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Organization, Regulations, and Courses 2020-21


AAAS 90.09 Carceral Geographies: Explaining Mass Incarceration in the US

Why are there so many people incarcerated in the United States and why are so many people in the US and beyond calling for an end to police violence, some even for the abolition of policing? Is mass incarceration an inevitable product of slavery and Jim Crow? Why did prisons expand in the United States as crime rates were going down? Was it the War on Drugs, or the long term effects of housing discrimination?

This course is designed to explore and explain these questions by unpacking the roles of surveillance, criminalization, policing and incarceration to historical and contemporary US state formation and global capitalism. Proceeding from the idea that carceral geographies such as prison towns, policing, and surveillance are spatial fixes for social, economic, and political crises, we will engage scholarship from a variety of fields including: critical prison studies, geography, cultural studies, gender and sexuality studies, and critical ethnic studies. Students will have an opportunity to understand the historical and contemporary organization of people, places, ideas, and infrastructure that makes up US carceral geographies of the United States. This course requires dedicated and rigorous reading. Each week we will read an entire book and analyze it in depth to create shared language and understandings about carceral geographies. \f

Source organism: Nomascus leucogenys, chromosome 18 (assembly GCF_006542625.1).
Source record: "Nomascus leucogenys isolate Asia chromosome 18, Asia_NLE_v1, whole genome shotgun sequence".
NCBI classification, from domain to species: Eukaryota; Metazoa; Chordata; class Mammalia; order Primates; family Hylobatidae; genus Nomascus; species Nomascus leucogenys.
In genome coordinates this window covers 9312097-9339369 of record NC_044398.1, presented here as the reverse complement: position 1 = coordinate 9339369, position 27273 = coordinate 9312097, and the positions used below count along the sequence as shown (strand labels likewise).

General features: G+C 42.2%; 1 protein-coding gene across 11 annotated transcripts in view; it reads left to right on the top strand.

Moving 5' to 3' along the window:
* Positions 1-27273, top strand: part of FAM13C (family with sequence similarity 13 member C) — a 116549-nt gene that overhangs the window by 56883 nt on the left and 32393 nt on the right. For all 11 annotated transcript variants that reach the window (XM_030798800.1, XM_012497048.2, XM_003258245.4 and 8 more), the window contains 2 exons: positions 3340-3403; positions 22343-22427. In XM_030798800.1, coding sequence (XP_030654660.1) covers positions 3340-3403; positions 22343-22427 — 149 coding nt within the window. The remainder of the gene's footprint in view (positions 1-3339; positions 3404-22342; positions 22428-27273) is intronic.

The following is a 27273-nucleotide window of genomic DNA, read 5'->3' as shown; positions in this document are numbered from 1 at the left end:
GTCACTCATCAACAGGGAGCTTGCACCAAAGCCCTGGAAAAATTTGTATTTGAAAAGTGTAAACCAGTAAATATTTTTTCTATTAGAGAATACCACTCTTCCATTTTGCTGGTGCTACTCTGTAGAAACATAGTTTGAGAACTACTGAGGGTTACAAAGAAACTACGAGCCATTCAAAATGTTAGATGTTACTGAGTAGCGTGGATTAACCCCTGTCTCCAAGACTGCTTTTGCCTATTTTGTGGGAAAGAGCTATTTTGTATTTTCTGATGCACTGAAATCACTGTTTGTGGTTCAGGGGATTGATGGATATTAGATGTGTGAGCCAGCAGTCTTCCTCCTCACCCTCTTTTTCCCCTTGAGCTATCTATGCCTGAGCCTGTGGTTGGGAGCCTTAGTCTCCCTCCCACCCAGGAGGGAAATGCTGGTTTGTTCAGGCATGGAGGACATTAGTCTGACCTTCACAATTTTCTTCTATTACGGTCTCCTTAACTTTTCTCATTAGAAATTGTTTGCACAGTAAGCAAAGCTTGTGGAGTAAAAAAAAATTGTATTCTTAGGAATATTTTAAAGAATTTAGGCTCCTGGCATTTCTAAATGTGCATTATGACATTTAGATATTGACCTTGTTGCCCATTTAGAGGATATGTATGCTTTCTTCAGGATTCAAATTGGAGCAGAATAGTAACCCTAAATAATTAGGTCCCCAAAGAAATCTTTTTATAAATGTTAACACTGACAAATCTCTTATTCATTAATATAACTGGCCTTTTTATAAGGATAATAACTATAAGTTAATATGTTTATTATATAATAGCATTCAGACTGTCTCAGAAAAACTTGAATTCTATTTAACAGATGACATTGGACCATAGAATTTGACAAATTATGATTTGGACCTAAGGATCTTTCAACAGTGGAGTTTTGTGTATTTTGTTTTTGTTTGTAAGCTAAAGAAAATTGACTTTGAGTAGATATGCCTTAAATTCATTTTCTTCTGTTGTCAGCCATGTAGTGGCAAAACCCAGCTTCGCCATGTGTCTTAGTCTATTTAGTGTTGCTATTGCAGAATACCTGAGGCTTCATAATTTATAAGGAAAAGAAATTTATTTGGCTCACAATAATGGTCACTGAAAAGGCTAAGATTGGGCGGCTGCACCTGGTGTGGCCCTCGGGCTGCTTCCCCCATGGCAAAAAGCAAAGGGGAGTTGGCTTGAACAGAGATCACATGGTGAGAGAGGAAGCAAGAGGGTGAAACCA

Distributive and/or World Culture

Dist:SOC

The Timetable of Class Meetings contains the most up-to-date information about a course. It includes not only the meeting time and instructor, but also its official distributive and/or world culture designation. This information supersedes any information you may see elsewhere, to include what may appear in this ORC/Catalog or on a department/program website. Note that course attributes may change term to term therefore those in effect are those (only) during the term in which you enroll in the course.